Euthanasia and assisted dying legalised in Spain: Where are we now with death with dignity laws?
Published 25 Mar 2021 • By Courtney Johnson
Highly debated in both the medical community and at large, euthanasia and assisted dying has long been a controversial and emotive topic. After decades of national and legislative discussion, Spain has legalised euthanasia and assisted suicide, opening the door for terminally ill patients to make their own end-of-life decisions.
What exactly has been put into law? What are the conditions to be met for assisted dying in Spain? What is the status of death with dignity laws in the United Kingdom?
We explain it all below!
Spain legalizes euthanasia and assisted suicide after years of debate
Following a 17 December vote in the Congress of Deputies and ratification by the Senate on March 18, euthanasia and assisted suicide is now legal in Spain. After decades of debate and previous failed attempts, the law was approved and Spain has become one of the few countries to allow terminally ill or gravely injured patients to end their own suffering.
Specifically, the new Spanish legislation will allow active euthanasia - when medical staff deliberately end a life to relieve suffering - and assisted suicide - when the patient ends his or her own life, guided by a third party who has previously provided them with the information and/or means to carry it out. The procedure will be available through Spain’s national health service.
When the legislation takes effect in June 2021, Spain will join three other countries in Europe that have decriminalized assisted suicide - Belgium, Luxembourg, and the Netherlands - as well as Canada and New Zealand, making it the sixth country worldwide to acknowledge the patient’s right to an assisted death.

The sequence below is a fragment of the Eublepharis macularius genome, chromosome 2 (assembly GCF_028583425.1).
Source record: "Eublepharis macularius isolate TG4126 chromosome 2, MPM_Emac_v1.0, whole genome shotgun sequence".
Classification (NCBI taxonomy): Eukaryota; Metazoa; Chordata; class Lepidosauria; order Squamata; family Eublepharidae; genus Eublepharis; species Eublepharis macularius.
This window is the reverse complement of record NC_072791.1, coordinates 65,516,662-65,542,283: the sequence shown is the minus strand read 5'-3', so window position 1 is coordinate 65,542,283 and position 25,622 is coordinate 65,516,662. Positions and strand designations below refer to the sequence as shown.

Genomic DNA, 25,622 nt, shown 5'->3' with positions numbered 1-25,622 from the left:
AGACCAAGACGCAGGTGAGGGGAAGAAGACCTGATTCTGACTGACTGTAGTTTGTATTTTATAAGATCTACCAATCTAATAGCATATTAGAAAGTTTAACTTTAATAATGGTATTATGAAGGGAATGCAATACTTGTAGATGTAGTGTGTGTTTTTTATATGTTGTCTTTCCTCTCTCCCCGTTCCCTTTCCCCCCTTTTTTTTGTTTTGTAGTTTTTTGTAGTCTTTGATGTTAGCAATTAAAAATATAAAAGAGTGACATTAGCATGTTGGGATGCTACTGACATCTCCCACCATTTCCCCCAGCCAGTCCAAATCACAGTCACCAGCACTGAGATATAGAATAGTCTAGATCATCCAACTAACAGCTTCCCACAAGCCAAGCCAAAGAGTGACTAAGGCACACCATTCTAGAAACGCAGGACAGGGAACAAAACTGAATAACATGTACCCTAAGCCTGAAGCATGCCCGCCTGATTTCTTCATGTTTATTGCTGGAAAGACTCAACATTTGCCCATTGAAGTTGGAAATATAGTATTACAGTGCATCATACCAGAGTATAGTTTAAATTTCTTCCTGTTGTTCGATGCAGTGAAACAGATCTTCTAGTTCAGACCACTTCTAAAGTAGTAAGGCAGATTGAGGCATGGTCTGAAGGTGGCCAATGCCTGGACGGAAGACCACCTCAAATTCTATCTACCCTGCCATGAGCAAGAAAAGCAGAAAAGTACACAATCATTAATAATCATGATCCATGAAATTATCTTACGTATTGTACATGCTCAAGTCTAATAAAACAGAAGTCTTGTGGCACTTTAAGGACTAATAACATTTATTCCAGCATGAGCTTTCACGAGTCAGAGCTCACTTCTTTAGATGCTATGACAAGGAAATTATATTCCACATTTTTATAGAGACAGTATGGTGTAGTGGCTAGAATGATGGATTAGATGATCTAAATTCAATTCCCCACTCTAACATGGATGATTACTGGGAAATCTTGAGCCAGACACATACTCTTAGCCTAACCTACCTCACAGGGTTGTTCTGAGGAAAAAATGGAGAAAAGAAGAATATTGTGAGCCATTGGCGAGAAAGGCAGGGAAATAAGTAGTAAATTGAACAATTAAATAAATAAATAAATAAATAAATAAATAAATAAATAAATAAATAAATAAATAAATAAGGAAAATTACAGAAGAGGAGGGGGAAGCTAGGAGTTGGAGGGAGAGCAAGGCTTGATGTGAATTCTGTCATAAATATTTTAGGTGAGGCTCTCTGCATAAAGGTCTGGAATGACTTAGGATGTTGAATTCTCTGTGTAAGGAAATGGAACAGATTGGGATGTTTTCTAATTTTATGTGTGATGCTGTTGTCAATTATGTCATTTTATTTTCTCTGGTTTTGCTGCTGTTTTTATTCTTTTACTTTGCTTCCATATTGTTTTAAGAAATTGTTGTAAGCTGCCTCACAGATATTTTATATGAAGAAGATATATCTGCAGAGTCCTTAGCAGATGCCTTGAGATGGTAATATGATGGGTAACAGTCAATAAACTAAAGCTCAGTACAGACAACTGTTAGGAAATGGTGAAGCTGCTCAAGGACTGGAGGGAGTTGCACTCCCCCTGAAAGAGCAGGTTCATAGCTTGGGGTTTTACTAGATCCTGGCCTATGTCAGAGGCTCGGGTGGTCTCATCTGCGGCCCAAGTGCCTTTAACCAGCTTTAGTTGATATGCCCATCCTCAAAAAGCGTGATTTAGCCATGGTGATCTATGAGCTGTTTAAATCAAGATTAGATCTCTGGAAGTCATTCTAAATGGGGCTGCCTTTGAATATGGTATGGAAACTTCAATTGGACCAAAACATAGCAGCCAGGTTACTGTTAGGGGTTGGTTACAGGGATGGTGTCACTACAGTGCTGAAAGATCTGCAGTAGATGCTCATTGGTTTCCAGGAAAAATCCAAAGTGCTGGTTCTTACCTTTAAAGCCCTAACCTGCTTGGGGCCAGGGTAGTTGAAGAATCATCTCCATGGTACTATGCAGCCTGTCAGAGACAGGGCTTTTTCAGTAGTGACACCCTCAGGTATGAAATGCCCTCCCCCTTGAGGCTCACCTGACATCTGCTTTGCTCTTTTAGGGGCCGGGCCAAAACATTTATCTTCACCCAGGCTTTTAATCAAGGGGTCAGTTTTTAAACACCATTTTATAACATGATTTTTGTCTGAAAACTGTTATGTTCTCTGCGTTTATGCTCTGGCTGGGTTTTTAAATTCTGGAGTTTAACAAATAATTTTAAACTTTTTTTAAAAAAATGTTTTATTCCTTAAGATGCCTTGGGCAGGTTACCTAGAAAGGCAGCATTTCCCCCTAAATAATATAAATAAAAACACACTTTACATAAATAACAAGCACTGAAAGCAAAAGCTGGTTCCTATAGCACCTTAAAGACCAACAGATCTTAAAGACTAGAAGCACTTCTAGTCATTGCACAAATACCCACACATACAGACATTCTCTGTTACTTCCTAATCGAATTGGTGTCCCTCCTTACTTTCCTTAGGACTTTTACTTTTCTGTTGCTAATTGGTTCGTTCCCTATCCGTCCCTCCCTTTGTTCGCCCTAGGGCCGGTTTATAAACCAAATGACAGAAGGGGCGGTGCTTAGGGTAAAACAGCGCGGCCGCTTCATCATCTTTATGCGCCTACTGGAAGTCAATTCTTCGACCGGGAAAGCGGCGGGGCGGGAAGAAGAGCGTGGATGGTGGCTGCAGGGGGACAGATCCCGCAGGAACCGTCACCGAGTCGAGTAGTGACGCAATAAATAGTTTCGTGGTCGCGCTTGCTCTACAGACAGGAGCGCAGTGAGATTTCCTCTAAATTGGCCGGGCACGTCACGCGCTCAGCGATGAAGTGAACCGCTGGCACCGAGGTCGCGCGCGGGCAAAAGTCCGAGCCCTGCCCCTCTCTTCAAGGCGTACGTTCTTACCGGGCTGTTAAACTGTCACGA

>>> To learn more about the different forms of assisted dying and how Carenity members feel about the subject, read our article: “Assisted suicide: How patients and families really feel” <<<
Strict criteria for approval
While the landmark legislation received cross-party support from both leftist and conservative parliamentarians, it was passed on the condition that a number of strict criteria be put in place.
Anyone with a “serious or incurable” illness or a “chronic or debilitating” condition will be eligible, but the patient must be a Spanish national or legal resident and must be “fully aware and conscious” when they ask to end their life, which must be done twice in writing, 15 days apart.
The patient’s request must be approved by an oversight board and may be rejected if it is felt that any of the above requirements have not been met. Additionally, any healthcare professional may refuse to participate in the procedure on grounds of conscience.
What is the status of death with dignity laws in the UK?
The Suicide Act of 1961 has made assisting, aiding or counselling somebody in relation to taking their own life, a criminal offence which is punishable by 14 years’ imprisonment. However, on a case by case basis, authorities may decide not to prosecute depending on the context and circumstances of death. Patients are also allowed to refuse any treatment and they may write their will in advance directives that healthcare professionals have to follow.
In recent years, an Assisted Dying Bill has been introduced in the House of Lords, notably as recent as 2014, 2015, 2016 and January 2020. It is currently awaiting second reading.
While euthanasia remains illegal, terminally ill patients, their loved ones and patient organisations such as Dignity in Dying and My Death, My Decision (MDMD) continue their campaigns to make patients’ voices heard and to expand the right of every terminally ill patient to make their own end-of-life decisions.
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